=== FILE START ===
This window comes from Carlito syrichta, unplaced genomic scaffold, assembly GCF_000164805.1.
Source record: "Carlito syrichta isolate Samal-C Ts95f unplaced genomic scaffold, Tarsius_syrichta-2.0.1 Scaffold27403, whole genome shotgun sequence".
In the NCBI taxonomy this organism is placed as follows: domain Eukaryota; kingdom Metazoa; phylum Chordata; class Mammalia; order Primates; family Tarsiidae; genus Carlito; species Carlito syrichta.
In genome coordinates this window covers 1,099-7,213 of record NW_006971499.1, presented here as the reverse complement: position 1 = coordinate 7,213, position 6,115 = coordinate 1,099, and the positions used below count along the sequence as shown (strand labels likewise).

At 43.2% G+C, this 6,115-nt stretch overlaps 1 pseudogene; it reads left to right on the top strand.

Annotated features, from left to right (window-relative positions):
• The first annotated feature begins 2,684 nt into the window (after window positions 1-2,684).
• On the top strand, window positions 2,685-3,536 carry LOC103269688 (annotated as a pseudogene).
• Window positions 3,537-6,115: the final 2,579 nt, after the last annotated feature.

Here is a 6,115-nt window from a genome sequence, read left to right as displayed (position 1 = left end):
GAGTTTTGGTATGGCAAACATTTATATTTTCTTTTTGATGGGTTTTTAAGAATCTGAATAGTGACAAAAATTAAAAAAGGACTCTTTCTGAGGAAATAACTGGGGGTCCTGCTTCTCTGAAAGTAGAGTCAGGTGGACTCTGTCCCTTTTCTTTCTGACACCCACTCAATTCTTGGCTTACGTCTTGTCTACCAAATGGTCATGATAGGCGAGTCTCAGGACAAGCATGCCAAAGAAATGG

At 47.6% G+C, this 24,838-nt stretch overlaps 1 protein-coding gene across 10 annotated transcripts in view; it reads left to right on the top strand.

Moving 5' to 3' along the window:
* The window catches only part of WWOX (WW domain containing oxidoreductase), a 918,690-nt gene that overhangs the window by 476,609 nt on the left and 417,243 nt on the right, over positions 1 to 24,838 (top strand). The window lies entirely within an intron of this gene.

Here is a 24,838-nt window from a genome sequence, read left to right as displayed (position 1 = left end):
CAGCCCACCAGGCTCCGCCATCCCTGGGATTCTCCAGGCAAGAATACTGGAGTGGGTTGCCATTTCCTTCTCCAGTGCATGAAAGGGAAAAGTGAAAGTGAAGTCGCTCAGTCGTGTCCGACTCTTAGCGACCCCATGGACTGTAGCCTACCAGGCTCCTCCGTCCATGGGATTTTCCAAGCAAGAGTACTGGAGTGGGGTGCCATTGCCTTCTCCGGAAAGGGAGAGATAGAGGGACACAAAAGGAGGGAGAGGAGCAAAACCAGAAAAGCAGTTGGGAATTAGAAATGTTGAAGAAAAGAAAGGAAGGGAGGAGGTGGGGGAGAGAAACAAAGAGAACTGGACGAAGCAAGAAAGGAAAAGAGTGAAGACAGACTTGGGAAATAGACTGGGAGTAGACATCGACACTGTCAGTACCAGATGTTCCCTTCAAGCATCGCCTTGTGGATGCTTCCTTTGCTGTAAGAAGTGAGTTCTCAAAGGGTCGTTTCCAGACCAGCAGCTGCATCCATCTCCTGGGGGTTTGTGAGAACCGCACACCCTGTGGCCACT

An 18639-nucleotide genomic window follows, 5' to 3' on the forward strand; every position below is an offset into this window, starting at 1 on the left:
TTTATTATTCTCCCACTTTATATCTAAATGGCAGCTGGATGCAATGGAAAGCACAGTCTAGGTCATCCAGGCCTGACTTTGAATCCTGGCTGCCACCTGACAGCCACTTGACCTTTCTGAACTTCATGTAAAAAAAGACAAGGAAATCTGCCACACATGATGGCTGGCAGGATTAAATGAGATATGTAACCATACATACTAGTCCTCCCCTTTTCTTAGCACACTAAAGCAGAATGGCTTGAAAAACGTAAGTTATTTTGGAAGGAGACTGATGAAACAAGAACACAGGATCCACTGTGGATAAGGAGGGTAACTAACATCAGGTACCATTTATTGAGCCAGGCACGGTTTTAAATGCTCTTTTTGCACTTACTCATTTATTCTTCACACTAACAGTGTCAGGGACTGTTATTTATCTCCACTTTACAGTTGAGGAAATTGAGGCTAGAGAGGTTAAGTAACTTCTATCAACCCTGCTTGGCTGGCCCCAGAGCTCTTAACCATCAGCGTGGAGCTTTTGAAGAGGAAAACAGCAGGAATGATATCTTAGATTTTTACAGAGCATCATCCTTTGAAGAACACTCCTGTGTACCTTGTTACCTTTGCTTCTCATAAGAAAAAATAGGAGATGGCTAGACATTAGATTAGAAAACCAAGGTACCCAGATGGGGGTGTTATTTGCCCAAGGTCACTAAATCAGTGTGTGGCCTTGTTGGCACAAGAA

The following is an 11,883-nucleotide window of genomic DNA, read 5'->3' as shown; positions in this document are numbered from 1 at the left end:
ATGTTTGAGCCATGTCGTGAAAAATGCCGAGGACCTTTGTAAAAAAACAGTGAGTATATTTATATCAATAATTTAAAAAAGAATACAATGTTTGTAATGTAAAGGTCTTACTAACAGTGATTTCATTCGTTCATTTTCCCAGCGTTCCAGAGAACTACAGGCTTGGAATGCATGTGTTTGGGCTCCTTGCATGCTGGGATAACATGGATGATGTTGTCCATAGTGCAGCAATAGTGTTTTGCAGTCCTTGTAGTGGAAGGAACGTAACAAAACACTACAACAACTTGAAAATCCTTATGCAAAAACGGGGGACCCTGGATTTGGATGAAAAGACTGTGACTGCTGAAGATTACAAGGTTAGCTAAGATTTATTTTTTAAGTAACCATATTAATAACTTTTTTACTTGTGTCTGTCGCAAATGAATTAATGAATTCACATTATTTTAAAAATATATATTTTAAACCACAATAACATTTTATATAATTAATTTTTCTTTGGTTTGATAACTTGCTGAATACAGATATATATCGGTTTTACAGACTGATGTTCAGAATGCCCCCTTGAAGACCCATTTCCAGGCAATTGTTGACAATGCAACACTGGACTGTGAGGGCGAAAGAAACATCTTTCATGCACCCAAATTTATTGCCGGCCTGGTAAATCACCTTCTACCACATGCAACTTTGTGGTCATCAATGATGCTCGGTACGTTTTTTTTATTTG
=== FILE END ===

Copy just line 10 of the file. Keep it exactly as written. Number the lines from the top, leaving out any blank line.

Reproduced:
Here is a 6,115-nt window from a genome sequence, read left to right as displayed (position 1 = left end):